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iOS 8.1.3 Fixes Messages and FaceTime Password Entry Issue
Messages and FaceTime are some of the most important iOS apps. These apps are critical to communication. Unfortunately, for some users, the apps proved difficult to use. When prompted to enter their Apple ID password, they were unable to do so. This defect only affected a few users and has been fixed in iOS 8.1.3.
Security Fixes for iOS 8.1.3
As with every release, iOS 8.1.3 introduces several security updates that (surprisingly) go unnoticed. This is astonishing, given the blogosphere’s ability to turn any small Apple flaw into a new “gate”. Most of these vulnerabilities are difficult to exploit and require physical access to the device or access to the user’s WiFi network.
iOS 8.1.3 fixes several security flaws, many of which are actually quite serious. 8.1.3 has more security fixes than any other iOS 8 update. One of the issues fixed involves PDF (Adobe Acrobat) files. It was possible to execute malicious code simply by viewing a PDF file. It is surprising that this didn’t turn into PDF-gate.
Many of the other security fixes are minor and hard to exploit. I strongly recommend upgrading to iOS 8.1.3 as soon as possible to improve the security of your iPhone, iPad or iPod touch. Visit Apple’s website for more information on the security updates in iOS 8.1.3.
iOS 8.1.3 Does Not Diminish Battery Life
Like most iOS updates, iOS 8.1.3 doesn’t introduce regressive bugs or new features affecting battery life. After using the update for a few weeks, I have found no significant change in battery life.
Some iOS updates introduce major changes that require iCloud or Spotlight “housekeeping”. Spotlight may need to re-index content on your device. iCloud could be synchronizing data. These tasks will slow your device and use battery power. This is the main reason why people complain about poor battery life after upgrading to a new version of iOS. You may want to wait before you go onto social media complaining about how an iOS update ruined your battery and that the sky is falling. Also, make sure to calibrate your device’s battery, if you notice diminished battery life.
Grayed Out WiFi After Upgrading?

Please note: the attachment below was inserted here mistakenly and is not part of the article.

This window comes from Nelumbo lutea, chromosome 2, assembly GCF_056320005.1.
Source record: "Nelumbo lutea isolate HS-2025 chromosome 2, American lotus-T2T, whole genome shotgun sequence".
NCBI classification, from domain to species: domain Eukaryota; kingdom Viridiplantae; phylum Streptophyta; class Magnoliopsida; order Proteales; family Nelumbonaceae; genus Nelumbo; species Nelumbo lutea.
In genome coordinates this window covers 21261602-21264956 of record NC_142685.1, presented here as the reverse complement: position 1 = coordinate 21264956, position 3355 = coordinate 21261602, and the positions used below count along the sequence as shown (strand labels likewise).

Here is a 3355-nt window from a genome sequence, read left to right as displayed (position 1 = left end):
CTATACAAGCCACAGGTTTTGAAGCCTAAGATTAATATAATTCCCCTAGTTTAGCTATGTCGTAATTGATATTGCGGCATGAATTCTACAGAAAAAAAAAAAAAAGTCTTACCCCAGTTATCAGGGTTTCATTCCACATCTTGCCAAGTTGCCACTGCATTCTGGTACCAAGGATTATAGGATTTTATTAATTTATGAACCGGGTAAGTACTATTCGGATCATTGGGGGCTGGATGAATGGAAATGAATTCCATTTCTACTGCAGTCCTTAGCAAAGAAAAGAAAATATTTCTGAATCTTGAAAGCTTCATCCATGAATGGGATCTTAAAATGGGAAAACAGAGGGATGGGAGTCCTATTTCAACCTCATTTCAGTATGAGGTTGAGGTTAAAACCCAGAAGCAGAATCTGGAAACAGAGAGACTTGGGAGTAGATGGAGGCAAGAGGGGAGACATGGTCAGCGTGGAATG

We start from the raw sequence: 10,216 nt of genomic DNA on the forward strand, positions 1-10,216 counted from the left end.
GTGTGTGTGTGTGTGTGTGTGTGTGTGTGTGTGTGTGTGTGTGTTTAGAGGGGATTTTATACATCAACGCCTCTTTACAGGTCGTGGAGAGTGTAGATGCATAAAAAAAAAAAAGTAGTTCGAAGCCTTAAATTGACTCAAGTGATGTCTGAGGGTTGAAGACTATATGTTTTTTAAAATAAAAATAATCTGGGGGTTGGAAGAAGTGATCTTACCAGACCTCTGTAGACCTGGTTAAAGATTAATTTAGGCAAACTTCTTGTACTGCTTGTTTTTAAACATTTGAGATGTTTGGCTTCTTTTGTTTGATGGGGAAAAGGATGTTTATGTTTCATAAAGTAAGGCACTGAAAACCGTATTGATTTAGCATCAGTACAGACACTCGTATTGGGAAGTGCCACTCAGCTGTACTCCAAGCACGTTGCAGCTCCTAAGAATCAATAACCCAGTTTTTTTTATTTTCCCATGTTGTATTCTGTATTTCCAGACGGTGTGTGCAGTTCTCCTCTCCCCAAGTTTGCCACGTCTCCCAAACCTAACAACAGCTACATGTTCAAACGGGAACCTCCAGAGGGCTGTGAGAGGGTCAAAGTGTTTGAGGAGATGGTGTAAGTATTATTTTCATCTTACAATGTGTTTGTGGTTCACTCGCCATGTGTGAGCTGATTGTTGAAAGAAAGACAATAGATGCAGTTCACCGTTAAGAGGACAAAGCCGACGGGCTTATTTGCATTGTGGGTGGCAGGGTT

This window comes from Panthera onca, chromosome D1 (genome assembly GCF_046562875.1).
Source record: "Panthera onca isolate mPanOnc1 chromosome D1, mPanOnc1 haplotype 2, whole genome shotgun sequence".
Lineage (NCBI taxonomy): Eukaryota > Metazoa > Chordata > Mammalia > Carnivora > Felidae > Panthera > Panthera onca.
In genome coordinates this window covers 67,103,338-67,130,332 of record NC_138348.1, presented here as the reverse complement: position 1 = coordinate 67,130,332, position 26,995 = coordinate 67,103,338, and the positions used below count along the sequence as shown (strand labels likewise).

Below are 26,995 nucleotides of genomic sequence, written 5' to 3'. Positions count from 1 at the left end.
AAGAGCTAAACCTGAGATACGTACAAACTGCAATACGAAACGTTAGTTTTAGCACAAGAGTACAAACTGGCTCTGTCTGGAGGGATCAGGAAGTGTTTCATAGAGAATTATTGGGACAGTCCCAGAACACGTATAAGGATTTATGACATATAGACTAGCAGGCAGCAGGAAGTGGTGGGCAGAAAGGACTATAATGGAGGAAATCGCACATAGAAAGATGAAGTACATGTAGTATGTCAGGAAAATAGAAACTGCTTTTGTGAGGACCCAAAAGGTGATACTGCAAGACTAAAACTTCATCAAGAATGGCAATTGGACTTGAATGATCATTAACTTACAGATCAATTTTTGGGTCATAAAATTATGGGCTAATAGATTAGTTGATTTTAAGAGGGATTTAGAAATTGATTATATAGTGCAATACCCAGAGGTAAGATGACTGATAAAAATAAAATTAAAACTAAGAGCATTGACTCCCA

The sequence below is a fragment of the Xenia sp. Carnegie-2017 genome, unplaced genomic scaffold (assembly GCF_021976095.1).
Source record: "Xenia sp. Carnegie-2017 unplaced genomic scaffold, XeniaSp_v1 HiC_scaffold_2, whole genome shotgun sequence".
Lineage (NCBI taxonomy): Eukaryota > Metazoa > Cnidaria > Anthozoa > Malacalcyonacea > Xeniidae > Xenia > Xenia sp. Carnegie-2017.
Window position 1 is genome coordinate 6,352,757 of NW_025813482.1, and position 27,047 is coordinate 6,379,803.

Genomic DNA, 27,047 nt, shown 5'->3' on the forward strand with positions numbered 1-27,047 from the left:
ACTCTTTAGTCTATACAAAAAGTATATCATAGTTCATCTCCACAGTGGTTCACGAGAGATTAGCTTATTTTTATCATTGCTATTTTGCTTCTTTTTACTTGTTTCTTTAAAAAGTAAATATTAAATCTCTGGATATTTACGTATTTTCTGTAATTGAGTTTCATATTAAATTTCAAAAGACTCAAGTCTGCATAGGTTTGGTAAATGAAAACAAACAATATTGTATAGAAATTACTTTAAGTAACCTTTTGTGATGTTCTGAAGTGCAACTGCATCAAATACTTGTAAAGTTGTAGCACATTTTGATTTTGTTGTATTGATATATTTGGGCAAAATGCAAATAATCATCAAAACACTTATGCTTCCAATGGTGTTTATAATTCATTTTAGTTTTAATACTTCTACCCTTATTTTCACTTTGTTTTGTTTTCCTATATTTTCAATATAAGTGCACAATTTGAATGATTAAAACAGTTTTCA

After every iOS update, there are a few devices that no longer have WiFi connectivity. The WiFi settings appear to be grayed out and are disabled. This is typically due to the combination of physical damage to the WiFi module combined with heat from the update process. Downloading and installing the update, especially while plugged into the charging cable, can generate heat. If you were just using your iPhone for several hours and then plug it in and install the update, the risk of damaging the WiFi module increases.
This issue mainly affects a few of the older “glass sandwich” iPhones, as glass acts as an insulator. The bigger the update, the more common this problem is, but it still affects very few iOS devices. For more information on this issue, please read “Fix Grayed Out iPhone WiFi“. In some cases, you may be able to fix this issue with iOS settings.
iOS 8.1.3: Worth Upgrading?
Given the big fixes, enhancements and security patches, I strongly recommend upgrading to iOS 8.1.3 as soon as possible. I haven’t experienced any regressive bugs and find the update to further improve the stability and quality of iOS. Make sure to upgrade to iOS 8.1.3 soon, as it will no longer be available when iOS 8.2 is launched. Being a major release, 8.2 will likely introduce some new defects. You may want to skip that one and wait for 8.2.1, but it is too early to recommend this. As always, you can visit Appledystopia for comprehensive and detailed reviews of iOS updates.
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